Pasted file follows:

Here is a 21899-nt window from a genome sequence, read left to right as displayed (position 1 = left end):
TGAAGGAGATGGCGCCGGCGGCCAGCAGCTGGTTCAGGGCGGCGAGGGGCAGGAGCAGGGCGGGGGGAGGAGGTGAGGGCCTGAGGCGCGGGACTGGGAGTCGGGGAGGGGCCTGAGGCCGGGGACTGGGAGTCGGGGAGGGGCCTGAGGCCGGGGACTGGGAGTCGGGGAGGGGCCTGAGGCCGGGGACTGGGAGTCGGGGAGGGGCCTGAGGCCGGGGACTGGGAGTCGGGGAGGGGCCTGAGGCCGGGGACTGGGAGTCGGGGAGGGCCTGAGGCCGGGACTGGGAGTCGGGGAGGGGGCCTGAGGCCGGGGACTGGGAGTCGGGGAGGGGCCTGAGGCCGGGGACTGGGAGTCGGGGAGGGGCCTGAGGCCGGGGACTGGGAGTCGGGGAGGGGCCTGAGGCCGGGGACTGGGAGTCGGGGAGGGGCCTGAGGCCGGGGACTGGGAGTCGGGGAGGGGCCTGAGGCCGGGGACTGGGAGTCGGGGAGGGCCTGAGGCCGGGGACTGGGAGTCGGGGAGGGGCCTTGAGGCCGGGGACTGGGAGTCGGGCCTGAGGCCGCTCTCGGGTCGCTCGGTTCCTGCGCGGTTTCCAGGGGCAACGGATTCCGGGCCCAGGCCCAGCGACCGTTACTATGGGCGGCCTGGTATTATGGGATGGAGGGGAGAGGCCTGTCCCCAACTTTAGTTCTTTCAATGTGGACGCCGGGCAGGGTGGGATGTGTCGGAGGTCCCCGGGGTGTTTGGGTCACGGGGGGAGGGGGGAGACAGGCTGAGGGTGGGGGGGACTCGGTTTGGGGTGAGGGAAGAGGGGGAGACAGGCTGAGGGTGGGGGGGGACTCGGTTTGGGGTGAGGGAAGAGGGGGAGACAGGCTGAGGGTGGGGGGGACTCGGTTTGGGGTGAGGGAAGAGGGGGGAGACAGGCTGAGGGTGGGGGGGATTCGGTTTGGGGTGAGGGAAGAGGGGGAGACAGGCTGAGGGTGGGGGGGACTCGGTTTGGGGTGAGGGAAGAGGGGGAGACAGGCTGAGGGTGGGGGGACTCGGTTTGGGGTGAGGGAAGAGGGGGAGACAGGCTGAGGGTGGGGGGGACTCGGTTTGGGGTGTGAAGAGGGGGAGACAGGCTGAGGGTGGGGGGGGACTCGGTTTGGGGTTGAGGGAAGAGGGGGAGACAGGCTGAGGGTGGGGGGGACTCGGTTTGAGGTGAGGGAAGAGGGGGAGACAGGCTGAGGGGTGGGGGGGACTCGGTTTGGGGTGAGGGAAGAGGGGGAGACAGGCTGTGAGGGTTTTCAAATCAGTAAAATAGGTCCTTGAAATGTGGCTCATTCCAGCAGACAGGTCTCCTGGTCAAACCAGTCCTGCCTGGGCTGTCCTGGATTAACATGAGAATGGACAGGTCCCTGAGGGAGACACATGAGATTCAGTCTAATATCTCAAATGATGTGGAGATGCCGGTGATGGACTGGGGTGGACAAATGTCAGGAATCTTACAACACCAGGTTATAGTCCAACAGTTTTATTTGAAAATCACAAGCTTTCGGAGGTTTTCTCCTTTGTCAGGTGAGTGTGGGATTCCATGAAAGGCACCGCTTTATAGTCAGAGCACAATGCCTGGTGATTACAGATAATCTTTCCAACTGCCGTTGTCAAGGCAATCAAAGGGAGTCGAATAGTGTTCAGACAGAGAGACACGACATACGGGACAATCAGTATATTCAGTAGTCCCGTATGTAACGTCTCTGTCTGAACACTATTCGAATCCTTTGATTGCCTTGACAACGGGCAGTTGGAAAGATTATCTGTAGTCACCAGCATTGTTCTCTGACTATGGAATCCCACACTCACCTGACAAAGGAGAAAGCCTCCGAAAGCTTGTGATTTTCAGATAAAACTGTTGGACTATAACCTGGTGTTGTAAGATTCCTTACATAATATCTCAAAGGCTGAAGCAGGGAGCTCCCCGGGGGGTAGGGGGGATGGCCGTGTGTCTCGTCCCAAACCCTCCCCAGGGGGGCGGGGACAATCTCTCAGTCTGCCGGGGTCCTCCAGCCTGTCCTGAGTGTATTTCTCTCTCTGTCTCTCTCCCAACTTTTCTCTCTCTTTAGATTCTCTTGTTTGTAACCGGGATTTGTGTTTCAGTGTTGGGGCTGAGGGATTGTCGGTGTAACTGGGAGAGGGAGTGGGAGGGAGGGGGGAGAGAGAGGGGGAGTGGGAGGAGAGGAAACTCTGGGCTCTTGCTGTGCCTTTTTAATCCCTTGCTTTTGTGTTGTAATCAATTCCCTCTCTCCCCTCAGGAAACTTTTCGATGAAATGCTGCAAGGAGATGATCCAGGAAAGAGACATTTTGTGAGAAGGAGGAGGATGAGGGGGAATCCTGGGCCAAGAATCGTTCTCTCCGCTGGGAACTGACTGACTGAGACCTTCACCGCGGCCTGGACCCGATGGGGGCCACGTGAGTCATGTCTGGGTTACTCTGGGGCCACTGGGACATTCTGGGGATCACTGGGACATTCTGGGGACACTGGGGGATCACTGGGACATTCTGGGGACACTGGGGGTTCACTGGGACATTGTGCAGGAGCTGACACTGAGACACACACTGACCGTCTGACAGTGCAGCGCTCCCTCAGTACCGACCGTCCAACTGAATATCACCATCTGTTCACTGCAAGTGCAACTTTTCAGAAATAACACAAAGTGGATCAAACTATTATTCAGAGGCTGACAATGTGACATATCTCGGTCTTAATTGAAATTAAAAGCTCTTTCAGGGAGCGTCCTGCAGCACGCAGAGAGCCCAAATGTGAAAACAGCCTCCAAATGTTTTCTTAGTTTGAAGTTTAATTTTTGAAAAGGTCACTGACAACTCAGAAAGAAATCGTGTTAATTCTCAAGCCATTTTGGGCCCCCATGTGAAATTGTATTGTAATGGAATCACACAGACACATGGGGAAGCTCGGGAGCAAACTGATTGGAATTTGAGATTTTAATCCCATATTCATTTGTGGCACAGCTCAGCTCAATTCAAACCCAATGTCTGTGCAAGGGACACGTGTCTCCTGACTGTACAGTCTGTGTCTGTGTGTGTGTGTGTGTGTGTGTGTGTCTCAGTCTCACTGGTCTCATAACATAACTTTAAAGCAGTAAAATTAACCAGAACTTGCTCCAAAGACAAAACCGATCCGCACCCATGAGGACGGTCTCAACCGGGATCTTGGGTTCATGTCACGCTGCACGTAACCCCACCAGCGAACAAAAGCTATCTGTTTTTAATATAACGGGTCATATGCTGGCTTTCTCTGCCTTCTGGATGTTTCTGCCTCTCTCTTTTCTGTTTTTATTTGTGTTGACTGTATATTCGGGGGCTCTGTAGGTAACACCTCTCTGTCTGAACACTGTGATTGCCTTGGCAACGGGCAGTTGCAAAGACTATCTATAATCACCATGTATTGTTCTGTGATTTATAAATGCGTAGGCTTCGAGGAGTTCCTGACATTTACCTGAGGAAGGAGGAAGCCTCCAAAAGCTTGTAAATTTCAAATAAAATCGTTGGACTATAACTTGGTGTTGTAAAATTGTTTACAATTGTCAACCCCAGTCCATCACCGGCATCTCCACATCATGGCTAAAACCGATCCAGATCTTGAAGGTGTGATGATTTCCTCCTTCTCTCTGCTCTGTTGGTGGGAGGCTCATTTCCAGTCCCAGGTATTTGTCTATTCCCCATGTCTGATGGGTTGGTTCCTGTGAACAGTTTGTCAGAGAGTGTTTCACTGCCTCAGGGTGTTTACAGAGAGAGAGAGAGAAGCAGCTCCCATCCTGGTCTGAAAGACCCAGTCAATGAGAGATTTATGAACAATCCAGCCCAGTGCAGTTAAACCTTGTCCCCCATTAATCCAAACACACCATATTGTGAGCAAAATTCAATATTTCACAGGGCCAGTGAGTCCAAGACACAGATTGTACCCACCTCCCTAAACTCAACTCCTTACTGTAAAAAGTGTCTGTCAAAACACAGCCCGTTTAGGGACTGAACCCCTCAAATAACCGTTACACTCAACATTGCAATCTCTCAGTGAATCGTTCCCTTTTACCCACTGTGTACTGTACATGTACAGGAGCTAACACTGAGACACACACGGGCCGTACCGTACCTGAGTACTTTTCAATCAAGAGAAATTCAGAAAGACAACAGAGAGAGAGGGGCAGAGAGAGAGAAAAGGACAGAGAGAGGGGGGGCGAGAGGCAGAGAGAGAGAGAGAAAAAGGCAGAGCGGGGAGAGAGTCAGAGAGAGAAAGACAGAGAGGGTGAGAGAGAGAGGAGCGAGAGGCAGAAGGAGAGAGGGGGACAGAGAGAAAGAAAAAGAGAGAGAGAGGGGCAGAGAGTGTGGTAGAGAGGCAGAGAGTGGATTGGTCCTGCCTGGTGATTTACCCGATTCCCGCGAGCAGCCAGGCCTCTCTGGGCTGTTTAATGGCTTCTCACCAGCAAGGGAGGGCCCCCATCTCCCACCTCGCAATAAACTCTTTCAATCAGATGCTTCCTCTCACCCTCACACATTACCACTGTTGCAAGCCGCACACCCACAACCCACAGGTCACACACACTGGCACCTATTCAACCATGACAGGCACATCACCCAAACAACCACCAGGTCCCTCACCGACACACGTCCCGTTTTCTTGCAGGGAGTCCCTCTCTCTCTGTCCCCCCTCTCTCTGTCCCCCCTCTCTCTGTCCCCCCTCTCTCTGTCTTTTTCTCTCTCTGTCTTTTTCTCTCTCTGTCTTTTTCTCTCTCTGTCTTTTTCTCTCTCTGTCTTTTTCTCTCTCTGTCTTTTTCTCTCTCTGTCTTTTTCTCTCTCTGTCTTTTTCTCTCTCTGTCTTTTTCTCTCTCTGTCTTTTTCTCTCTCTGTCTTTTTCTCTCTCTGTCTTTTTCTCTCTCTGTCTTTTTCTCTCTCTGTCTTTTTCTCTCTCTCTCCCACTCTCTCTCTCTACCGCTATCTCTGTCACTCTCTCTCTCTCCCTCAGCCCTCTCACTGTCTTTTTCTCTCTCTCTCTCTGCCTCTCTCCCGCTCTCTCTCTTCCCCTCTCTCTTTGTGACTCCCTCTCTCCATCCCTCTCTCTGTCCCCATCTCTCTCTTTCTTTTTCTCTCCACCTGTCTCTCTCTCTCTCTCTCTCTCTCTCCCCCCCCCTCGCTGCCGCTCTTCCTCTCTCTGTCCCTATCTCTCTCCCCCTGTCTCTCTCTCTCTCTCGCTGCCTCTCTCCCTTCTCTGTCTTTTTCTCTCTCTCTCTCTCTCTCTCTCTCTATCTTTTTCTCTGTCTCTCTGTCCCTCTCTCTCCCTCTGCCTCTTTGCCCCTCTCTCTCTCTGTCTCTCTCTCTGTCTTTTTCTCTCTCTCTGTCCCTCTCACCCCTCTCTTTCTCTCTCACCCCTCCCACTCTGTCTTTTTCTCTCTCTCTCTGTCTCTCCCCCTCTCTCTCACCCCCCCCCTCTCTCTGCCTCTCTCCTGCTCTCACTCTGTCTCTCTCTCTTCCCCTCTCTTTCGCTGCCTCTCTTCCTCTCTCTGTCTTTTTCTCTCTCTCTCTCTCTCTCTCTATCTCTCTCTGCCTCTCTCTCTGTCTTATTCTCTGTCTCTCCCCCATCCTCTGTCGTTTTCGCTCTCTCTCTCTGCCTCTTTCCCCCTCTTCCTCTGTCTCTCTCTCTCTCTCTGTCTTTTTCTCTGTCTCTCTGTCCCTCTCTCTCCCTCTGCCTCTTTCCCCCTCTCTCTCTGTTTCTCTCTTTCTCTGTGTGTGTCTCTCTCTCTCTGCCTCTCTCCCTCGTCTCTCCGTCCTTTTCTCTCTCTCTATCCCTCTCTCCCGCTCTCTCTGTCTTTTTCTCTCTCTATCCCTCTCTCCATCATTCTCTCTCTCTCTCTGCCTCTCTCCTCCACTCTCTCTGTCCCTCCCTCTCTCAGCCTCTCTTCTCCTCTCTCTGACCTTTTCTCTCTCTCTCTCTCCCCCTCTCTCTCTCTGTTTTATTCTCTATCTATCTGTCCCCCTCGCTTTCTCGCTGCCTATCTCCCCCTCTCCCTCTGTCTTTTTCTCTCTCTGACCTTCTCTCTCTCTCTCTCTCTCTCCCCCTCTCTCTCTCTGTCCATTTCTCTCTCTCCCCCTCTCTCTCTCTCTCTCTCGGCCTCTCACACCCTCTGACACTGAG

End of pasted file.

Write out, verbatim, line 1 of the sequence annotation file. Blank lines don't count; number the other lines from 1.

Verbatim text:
Here is a 21899-nt window from a genome sequence, read left to right as displayed (position 1 = left end):